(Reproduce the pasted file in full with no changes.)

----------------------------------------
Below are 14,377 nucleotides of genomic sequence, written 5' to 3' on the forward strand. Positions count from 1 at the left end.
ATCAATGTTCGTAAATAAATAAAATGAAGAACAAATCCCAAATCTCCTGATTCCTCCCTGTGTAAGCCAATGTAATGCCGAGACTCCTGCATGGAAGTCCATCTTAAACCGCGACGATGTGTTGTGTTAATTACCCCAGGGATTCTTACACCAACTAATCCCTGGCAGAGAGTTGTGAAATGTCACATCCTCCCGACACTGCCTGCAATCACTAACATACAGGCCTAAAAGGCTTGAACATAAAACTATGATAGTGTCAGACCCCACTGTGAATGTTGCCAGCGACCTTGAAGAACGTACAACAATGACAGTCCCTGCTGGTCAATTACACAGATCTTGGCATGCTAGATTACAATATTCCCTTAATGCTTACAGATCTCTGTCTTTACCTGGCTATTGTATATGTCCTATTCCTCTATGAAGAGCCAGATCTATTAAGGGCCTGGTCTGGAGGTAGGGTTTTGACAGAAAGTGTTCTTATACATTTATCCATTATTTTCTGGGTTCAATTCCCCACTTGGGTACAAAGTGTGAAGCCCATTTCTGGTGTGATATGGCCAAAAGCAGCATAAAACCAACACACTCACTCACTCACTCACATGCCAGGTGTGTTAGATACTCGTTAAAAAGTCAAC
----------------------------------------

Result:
Below are 14,377 nucleotides of genomic sequence, written 5' to 3' on the forward strand. Positions count from 1 at the left end.
ATCAATGTTCGTAAATAAATAAAATGAAGAACAAATCCCAAATCTCCTGATTCCTCCCTGTGTAAGCCAATGTAATGCCGAGACTCCTGCATGGAAGTCCATCTTAAACCGCGACGATGTGTTGTGTTAATTACCCCAGGGATTCTTACACCAACTAATCCCTGGCAGAGAGTTGTGAAATGTCACATCCTCCCGACACTGCCTGCAATCACTAACATACAGGCCTAAAAGGCTTGAACATAAAACTATGATAGTGTCAGACCCCACTGTGAATGTTGCCAGCGACCTTGAAGAACGTACAACAATGACAGTCCCTGCTGGTCAATTACACAGATCTTGGCATGCTAGATTACAATATTCCCTTAATGCTTACAGATCTCTGTCTTTACCTGGCTATTGTATATGTCCTATTCCTCTATGAAGAGCCAGATCTATTAAGGGCCTGGTCTGGAGGTAGGGTTTTGACAGAAAGTGTTCTTATACATTTATCCATTATTTTCTGGGTTCAATTCCCCACTTGGGTACAAAGTGTGAAGCCCATTTCTGGTGTGATATGGCCAAAAGCAGCATAAAACCAACACACTCACTCACTCACTCACATGCCAGGTGTGTTAGATACTCGTTAAAAAGTCAAC